‘Striking changes’ in children’s travel finds new report: children travelling less independently and walking less

Children are walking less and making fewer journeys unaccompanied by an adult than they were 30 years ago. Image: pixabay.com Unsplash / 8152 images

Children are walking less and making fewer journeys unaccompanied by an adult than they were 30 years ago. Image: pixabay.com Unsplash / 8152 images


28th April 2016

A new report from the Independent Transport Commission highlights “striking changes” in child travel patterns in the UK over the past few decades with children travelling less, making fewer journeys by walking, and travelling less independently. The report, Children and Travel, was authored by social research expert Kris Beuret OBE and reveals the important impacts of these changes on child health and development, as well as exploring the reasons behind these trends, and recommendations on how they might be addressed.

Statistics in the report show that although the per capita distance travelled by children is similar to 20 years ago, child walking has declined and been replaced by car travel, which is now the most common mode of child travel in the UK (although in London children’s travel by bus and rail travel has also increased). The average length of the journey to school has increased by about a third since the 1990s,[1] so children are making fewer but longer journeys in cars. Also, children are making far fewer journeys unaccompanied by adults: notably, the number of children travelling independently to school has fallen from 86% in the 1970s to only 25% in recent years.

As the report highlights, the dramatic reduction in independent mobility could have profound and far reaching consequences. Decades of psychological research has shown that: “Children’s experience of space and travel is essential for an understanding of the complexity of our technological world… especially in relation to mathematical ability but also to the development of social connectivity.” Furthermore, childhood obesity is around four times higher than it was 30 years ago, something which many experts believe is linked to decreased mobility (rather than increased calorie intake).  According to a recent paper from the Policy Studies Institute: “Children’s independent mobility matters for a variety of reasons, including the ability to be autonomous and safe outside the home, staying physically fit and reducing the risk of obesity, and developing social and practical skills. Losing this independence can leave children less self-sufficient, less healthy and less free.”[2] And, since the habits and attitudes we form in childhood can affect our adult behavior, these changing child travel trends may shape the travel choices of the future.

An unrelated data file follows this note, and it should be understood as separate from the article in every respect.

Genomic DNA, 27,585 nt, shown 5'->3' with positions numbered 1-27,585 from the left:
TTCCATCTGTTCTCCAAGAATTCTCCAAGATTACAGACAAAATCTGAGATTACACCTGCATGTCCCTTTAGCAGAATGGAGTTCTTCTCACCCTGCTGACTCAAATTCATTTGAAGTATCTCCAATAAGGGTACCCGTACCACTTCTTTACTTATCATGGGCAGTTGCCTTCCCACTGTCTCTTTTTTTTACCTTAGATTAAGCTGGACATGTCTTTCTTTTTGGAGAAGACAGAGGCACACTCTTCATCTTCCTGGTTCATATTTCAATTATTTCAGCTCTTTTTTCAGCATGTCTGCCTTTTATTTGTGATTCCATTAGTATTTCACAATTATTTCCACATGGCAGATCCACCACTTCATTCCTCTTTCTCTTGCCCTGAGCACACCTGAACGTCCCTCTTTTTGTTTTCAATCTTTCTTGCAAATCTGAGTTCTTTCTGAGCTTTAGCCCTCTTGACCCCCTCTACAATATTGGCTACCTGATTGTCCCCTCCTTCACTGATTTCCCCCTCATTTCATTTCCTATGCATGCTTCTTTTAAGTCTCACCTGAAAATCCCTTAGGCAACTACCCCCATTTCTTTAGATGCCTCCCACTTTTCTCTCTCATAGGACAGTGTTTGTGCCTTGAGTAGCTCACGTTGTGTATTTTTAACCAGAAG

The causes of these trends include more time spent behind computer screens, longer journeys to school, and confusion over child public transport fares. Many children want to travel more independently but are not allowed to because of parents’ concerns over road safety and personal safety, as well as fear of criticism – or sanctions by authorities – for allowing their children to travel alone. Advocates for active travel, sustainable and child-friendly urban environments have been working for many years to promote better design of cities and roads. These need to be safer for pedestrians and cyclists so that more people – children included – will feel able to leave their cars. Indeed, the 1970s Dutch campaign group Stop de Kindermoord, which was formed by parents concerned about the high level of child road deaths, was instrumental in transforming the Netherlands from being car-dominated in the 1970s into the world’s most cycling-friendly nation that it is today.[3] As one Guardian journalist recently wrote about the car: “these amazing machines give us unprecedented freedom. For this, we have traded the liberty of our children.”[4]

According to the ITC report’s author there is a need for better data on child travel and evidence-based road safety programmes; as well as road, housing and neighbourhood design which prioritises children’s play and safety needs. Beuret concludes that “children are neglected in transport policy and provision… [and are] ‘invisible’ as passengers in their own right.” In order to encourage children out of cars, onto public transport and to walk and cycle more, children must be included within transport planning, design of transport (e.g. facilities for children and families) and in transport provision (including training of front-line staff).

This report complements the wider research undertaken by the ITC in both our road and rail trends project On the Move, and our project Why Travel?, which employs perspectives from across the sciences and humanities in order to better understand the fundamental motivations for human travel. As this most recent paper concludes: “The ITC’s view is that encouraging travel, including children’s travel, is desirable and an essential element of what makes us successful human beings… We need to think about this issue, especially if we want children to grow up to travel more sustainably not just in relation to modal choice but also to improve health and wider cohesion in the public realm.” For more information on the ITC, Britain’s foremost independent land use and transport think tank, please visit www.itc.org. And to find out more about the Why Travel? project, including expert views and current research, see www.whytravel.org.


[1] Mostly due to rural school closures and parental choice of schools out of the catchment area.
[2] http://www.psi.org.uk/children_mobility
[3] http://www.aviewfromthecyclepath.com/search/label/stop%20de%20kindermoord and http://www.theguardian.com/cities/2015/may/05/amsterdam-bicycle-capital-world-transport-cycling-kindermoord
[4] http://www.theguardian.com/commentisfree/2016/apr/11/liberty-children-freedom-cars-isles-of-scilly?CMP=Share_iOSApp_Other